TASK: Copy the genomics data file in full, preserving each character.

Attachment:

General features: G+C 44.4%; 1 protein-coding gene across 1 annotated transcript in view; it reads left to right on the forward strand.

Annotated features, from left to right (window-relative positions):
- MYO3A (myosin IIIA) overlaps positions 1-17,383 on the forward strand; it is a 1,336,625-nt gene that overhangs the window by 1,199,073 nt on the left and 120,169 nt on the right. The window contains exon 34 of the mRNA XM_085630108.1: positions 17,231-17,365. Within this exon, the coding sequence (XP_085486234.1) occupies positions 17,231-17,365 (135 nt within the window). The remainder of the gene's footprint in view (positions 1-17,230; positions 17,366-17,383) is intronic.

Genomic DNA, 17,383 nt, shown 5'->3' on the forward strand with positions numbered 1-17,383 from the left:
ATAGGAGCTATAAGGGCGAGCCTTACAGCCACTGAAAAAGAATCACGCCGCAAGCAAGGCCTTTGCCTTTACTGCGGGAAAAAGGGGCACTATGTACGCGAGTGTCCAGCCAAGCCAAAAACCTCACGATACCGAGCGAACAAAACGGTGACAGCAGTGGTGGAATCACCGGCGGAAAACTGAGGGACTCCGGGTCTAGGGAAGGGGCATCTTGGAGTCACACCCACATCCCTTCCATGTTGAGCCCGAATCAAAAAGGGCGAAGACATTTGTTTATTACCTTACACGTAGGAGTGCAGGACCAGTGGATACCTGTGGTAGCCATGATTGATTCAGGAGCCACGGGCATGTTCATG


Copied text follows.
General features: G+C 44.4%; 1 protein-coding gene across 1 annotated transcript in view; it reads left to right on the forward strand.

Annotated features, from left to right (window-relative positions):
- MYO3A (myosin IIIA) overlaps positions 1-17,383 on the forward strand; it is a 1,336,625-nt gene that overhangs the window by 1,199,073 nt on the left and 120,169 nt on the right. The window contains exon 34 of the mRNA XM_085630108.1: positions 17,231-17,365. Within this exon, the coding sequence (XP_085486234.1) occupies positions 17,231-17,365 (135 nt within the window). The remainder of the gene's footprint in view (positions 1-17,230; positions 17,366-17,383) is intronic.

Genomic DNA, 17,383 nt, shown 5'->3' on the forward strand with positions numbered 1-17,383 from the left:
ATAGGAGCTATAAGGGCGAGCCTTACAGCCACTGAAAAAGAATCACGCCGCAAGCAAGGCCTTTGCCTTTACTGCGGGAAAAAGGGGCACTATGTACGCGAGTGTCCAGCCAAGCCAAAAACCTCACGATACCGAGCGAACAAAACGGTGACAGCAGTGGTGGAATCACCGGCGGAAAACTGAGGGACTCCGGGTCTAGGGAAGGGGCATCTTGGAGTCACACCCACATCCCTTCCATGTTGAGCCCGAATCAAAAAGGGCGAAGACATTTGTTTATTACCTTACACGTAGGAGTGCAGGACCAGTGGATACCTGTGGTAGCCATGATTGATTCAGGAGCCACGGGCATGTTCATG